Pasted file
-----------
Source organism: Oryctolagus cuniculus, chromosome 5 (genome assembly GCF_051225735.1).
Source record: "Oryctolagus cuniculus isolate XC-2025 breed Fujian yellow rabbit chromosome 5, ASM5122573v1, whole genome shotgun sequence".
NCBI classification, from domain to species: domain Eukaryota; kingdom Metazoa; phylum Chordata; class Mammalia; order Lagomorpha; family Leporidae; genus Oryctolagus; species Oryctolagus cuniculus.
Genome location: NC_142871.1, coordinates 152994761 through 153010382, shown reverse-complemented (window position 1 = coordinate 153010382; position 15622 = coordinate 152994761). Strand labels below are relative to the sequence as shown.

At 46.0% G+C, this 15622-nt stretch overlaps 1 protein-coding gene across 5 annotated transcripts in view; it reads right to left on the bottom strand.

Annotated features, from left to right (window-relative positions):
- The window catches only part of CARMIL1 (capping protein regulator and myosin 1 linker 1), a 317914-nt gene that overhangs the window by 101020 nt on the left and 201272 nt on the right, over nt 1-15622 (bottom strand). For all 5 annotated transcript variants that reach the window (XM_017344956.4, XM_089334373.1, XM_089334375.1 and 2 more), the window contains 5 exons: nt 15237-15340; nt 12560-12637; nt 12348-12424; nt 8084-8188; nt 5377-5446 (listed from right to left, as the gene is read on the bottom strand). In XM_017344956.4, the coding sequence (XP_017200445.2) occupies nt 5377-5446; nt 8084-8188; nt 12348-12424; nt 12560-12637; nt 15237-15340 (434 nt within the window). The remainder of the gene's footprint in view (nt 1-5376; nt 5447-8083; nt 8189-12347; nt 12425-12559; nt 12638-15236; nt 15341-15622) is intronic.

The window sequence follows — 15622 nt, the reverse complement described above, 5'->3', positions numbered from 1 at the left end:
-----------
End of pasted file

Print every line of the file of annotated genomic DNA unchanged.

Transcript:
Source organism: Oryctolagus cuniculus, chromosome 5 (genome assembly GCF_051225735.1).
Source record: "Oryctolagus cuniculus isolate XC-2025 breed Fujian yellow rabbit chromosome 5, ASM5122573v1, whole genome shotgun sequence".
NCBI classification, from domain to species: domain Eukaryota; kingdom Metazoa; phylum Chordata; class Mammalia; order Lagomorpha; family Leporidae; genus Oryctolagus; species Oryctolagus cuniculus.
Genome location: NC_142871.1, coordinates 152994761 through 153010382, shown reverse-complemented (window position 1 = coordinate 153010382; position 15622 = coordinate 152994761). Strand labels below are relative to the sequence as shown.

At 46.0% G+C, this 15622-nt stretch overlaps 1 protein-coding gene across 5 annotated transcripts in view; it reads right to left on the bottom strand.

Annotated features, from left to right (window-relative positions):
- The window catches only part of CARMIL1 (capping protein regulator and myosin 1 linker 1), a 317914-nt gene that overhangs the window by 101020 nt on the left and 201272 nt on the right, over nt 1-15622 (bottom strand). For all 5 annotated transcript variants that reach the window (XM_017344956.4, XM_089334373.1, XM_089334375.1 and 2 more), the window contains 5 exons: nt 15237-15340; nt 12560-12637; nt 12348-12424; nt 8084-8188; nt 5377-5446 (listed from right to left, as the gene is read on the bottom strand). In XM_017344956.4, the coding sequence (XP_017200445.2) occupies nt 5377-5446; nt 8084-8188; nt 12348-12424; nt 12560-12637; nt 15237-15340 (434 nt within the window). The remainder of the gene's footprint in view (nt 1-5376; nt 5447-8083; nt 8189-12347; nt 12425-12559; nt 12638-15236; nt 15341-15622) is intronic.

The window sequence follows — 15622 nt, the reverse complement described above, 5'->3', positions numbered from 1 at the left end: